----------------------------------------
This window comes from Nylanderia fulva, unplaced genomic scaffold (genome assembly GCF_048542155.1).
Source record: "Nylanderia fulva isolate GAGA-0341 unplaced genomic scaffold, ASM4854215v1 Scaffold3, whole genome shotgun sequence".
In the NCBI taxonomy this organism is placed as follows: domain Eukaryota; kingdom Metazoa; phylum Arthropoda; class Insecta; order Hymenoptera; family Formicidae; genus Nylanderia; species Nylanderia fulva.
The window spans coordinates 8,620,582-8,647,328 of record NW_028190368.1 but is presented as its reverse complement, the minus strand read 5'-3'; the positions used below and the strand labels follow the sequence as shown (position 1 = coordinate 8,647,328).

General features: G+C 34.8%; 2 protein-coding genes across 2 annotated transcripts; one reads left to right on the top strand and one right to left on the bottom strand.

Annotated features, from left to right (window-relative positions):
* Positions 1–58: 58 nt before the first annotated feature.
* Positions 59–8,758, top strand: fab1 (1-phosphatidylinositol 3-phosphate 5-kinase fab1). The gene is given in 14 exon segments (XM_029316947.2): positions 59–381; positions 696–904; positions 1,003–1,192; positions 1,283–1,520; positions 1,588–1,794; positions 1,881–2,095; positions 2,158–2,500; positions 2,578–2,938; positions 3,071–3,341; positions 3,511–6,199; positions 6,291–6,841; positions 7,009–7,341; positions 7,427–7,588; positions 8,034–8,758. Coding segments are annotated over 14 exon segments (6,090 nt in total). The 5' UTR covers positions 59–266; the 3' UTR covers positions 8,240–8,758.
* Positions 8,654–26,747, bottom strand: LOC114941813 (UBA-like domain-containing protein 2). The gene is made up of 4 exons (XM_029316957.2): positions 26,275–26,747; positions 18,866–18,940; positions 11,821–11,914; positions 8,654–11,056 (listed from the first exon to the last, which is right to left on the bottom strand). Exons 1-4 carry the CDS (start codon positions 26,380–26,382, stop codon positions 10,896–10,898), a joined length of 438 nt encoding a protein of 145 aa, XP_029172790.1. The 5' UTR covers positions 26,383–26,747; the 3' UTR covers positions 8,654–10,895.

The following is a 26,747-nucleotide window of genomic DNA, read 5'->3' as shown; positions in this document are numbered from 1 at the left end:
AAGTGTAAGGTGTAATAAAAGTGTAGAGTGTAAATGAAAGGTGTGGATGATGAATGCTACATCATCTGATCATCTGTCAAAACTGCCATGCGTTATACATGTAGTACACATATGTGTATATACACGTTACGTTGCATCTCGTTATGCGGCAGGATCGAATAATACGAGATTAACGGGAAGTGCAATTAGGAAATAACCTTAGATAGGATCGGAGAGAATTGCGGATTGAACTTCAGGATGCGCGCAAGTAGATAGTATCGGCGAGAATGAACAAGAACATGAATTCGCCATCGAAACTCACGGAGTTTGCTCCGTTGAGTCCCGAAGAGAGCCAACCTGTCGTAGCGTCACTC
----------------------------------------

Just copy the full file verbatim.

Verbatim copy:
This window comes from Nylanderia fulva, unplaced genomic scaffold (genome assembly GCF_048542155.1).
Source record: "Nylanderia fulva isolate GAGA-0341 unplaced genomic scaffold, ASM4854215v1 Scaffold3, whole genome shotgun sequence".
In the NCBI taxonomy this organism is placed as follows: domain Eukaryota; kingdom Metazoa; phylum Arthropoda; class Insecta; order Hymenoptera; family Formicidae; genus Nylanderia; species Nylanderia fulva.
The window spans coordinates 8,620,582-8,647,328 of record NW_028190368.1 but is presented as its reverse complement, the minus strand read 5'-3'; the positions used below and the strand labels follow the sequence as shown (position 1 = coordinate 8,647,328).

General features: G+C 34.8%; 2 protein-coding genes across 2 annotated transcripts; one reads left to right on the top strand and one right to left on the bottom strand.

Annotated features, from left to right (window-relative positions):
* Positions 1–58: 58 nt before the first annotated feature.
* Positions 59–8,758, top strand: fab1 (1-phosphatidylinositol 3-phosphate 5-kinase fab1). The gene is given in 14 exon segments (XM_029316947.2): positions 59–381; positions 696–904; positions 1,003–1,192; positions 1,283–1,520; positions 1,588–1,794; positions 1,881–2,095; positions 2,158–2,500; positions 2,578–2,938; positions 3,071–3,341; positions 3,511–6,199; positions 6,291–6,841; positions 7,009–7,341; positions 7,427–7,588; positions 8,034–8,758. Coding segments are annotated over 14 exon segments (6,090 nt in total). The 5' UTR covers positions 59–266; the 3' UTR covers positions 8,240–8,758.
* Positions 8,654–26,747, bottom strand: LOC114941813 (UBA-like domain-containing protein 2). The gene is made up of 4 exons (XM_029316957.2): positions 26,275–26,747; positions 18,866–18,940; positions 11,821–11,914; positions 8,654–11,056 (listed from the first exon to the last, which is right to left on the bottom strand). Exons 1-4 carry the CDS (start codon positions 26,380–26,382, stop codon positions 10,896–10,898), a joined length of 438 nt encoding a protein of 145 aa, XP_029172790.1. The 5' UTR covers positions 26,383–26,747; the 3' UTR covers positions 8,654–10,895.

The following is a 26,747-nucleotide window of genomic DNA, read 5'->3' as shown; positions in this document are numbered from 1 at the left end:
AAGTGTAAGGTGTAATAAAAGTGTAGAGTGTAAATGAAAGGTGTGGATGATGAATGCTACATCATCTGATCATCTGTCAAAACTGCCATGCGTTATACATGTAGTACACATATGTGTATATACACGTTACGTTGCATCTCGTTATGCGGCAGGATCGAATAATACGAGATTAACGGGAAGTGCAATTAGGAAATAACCTTAGATAGGATCGGAGAGAATTGCGGATTGAACTTCAGGATGCGCGCAAGTAGATAGTATCGGCGAGAATGAACAAGAACATGAATTCGCCATCGAAACTCACGGAGTTTGCTCCGTTGAGTCCCGAAGAGAGCCAACCTGTCGTAGCGTCACTC